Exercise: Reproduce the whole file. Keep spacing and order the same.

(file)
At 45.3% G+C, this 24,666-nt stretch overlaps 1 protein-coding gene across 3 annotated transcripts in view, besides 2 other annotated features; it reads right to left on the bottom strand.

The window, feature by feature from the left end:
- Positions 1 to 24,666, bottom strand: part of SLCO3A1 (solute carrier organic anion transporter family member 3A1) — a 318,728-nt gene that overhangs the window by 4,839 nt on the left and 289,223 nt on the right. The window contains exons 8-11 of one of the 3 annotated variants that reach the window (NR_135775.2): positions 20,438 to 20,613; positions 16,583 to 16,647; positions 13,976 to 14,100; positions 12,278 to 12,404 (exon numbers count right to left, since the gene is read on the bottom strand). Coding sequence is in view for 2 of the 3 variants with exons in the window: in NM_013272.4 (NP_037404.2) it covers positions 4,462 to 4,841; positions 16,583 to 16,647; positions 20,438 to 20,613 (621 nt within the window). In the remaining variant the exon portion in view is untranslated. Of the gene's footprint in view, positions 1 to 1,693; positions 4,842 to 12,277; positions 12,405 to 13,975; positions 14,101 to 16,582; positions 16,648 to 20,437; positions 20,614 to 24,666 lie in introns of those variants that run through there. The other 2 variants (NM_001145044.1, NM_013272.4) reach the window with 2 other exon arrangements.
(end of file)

At 45.3% G+C, this 24,666-nt stretch overlaps 1 protein-coding gene across 3 annotated transcripts in view, besides 2 other annotated features; it reads right to left on the bottom strand.

The window, feature by feature from the left end:
- Positions 1 to 24,666, bottom strand: part of SLCO3A1 (solute carrier organic anion transporter family member 3A1) — a 318,728-nt gene that overhangs the window by 4,839 nt on the left and 289,223 nt on the right. The window contains exons 8-11 of one of the 3 annotated variants that reach the window (NR_135775.2): positions 20,438 to 20,613; positions 16,583 to 16,647; positions 13,976 to 14,100; positions 12,278 to 12,404 (exon numbers count right to left, since the gene is read on the bottom strand). Coding sequence is in view for 2 of the 3 variants with exons in the window: in NM_013272.4 (NP_037404.2) it covers positions 4,462 to 4,841; positions 16,583 to 16,647; positions 20,438 to 20,613 (621 nt within the window). In the remaining variant the exon portion in view is untranslated. Of the gene's footprint in view, positions 1 to 1,693; positions 4,842 to 12,277; positions 12,405 to 13,975; positions 14,101 to 16,582; positions 16,648 to 20,437; positions 20,614 to 24,666 lie in introns of those variants that run through there. The other 2 variants (NM_001145044.1, NM_013272.4) reach the window with 2 other exon arrangements.